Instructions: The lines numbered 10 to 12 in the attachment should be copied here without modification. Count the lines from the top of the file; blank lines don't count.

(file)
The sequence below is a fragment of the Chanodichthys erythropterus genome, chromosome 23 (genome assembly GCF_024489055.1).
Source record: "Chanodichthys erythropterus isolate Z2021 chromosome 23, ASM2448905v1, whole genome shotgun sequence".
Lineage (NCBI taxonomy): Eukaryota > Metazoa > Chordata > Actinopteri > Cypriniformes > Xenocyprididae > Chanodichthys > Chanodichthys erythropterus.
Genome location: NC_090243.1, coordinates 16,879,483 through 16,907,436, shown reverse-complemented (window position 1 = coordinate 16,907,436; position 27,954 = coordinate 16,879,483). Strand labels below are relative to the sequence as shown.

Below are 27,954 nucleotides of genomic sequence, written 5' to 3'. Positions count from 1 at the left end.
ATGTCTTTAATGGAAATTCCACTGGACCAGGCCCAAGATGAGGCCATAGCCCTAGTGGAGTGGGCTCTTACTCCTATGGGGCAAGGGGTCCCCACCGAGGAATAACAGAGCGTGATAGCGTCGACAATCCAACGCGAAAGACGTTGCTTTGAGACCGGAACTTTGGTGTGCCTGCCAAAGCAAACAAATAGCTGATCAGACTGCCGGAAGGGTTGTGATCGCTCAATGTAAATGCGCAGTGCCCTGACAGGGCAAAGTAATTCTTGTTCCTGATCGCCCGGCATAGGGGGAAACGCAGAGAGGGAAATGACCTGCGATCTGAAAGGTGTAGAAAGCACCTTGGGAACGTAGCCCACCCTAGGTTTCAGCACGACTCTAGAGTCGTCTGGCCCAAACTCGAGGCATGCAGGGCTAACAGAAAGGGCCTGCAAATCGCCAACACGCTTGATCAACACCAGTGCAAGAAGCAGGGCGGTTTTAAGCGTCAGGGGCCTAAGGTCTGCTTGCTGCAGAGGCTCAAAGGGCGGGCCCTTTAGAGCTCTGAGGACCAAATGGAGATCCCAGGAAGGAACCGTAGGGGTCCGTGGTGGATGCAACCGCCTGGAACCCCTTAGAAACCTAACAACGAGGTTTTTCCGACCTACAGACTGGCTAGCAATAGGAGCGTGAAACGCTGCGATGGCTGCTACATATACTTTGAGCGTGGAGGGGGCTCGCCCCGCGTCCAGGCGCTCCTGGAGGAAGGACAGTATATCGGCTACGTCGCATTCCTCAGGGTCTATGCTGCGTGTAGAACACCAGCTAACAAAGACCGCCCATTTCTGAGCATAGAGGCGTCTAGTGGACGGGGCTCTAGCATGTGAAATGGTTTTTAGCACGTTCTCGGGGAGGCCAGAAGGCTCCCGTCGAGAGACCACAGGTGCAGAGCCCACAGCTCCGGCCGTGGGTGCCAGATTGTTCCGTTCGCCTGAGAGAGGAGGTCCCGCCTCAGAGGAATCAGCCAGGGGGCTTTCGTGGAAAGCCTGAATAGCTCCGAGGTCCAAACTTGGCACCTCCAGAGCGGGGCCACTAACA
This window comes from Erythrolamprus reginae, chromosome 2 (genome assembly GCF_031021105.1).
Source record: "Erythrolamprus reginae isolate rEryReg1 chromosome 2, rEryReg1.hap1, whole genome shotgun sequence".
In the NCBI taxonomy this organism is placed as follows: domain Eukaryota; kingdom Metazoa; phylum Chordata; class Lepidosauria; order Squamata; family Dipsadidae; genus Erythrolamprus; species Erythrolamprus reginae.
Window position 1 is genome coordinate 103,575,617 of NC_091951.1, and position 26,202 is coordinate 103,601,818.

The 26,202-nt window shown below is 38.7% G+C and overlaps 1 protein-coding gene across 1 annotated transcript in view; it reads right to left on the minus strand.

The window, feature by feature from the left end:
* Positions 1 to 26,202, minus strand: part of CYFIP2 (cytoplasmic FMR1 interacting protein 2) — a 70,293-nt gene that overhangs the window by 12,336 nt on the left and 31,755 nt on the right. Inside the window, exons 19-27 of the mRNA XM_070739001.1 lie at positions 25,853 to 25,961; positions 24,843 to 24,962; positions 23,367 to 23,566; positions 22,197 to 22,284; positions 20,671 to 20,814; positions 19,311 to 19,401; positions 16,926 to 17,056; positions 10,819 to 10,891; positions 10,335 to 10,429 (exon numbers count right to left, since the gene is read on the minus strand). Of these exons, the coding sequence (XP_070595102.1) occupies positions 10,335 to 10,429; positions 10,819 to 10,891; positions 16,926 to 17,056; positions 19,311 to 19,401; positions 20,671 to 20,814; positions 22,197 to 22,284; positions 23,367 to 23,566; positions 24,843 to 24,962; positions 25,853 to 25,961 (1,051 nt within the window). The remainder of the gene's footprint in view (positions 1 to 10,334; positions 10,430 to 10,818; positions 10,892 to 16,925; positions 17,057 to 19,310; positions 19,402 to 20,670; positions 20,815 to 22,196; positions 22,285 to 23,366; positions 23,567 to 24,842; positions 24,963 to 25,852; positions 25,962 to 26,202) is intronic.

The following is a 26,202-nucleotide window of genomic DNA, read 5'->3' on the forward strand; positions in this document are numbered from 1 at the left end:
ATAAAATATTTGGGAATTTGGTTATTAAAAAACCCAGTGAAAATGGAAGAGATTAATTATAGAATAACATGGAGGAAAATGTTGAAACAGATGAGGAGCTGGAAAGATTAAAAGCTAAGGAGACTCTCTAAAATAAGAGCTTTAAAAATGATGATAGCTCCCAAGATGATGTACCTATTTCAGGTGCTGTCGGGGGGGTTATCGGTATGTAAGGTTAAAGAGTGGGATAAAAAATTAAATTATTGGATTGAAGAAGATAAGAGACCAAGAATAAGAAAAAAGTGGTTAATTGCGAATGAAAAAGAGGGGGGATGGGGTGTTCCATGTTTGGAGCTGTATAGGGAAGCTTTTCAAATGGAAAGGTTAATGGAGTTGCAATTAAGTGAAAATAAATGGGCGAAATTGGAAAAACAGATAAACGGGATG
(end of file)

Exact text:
Window position 1 is genome coordinate 103,575,617 of NC_091951.1, and position 26,202 is coordinate 103,601,818.

The 26,202-nt window shown below is 38.7% G+C and overlaps 1 protein-coding gene across 1 annotated transcript in view; it reads right to left on the minus strand.

The window, feature by feature from the left end: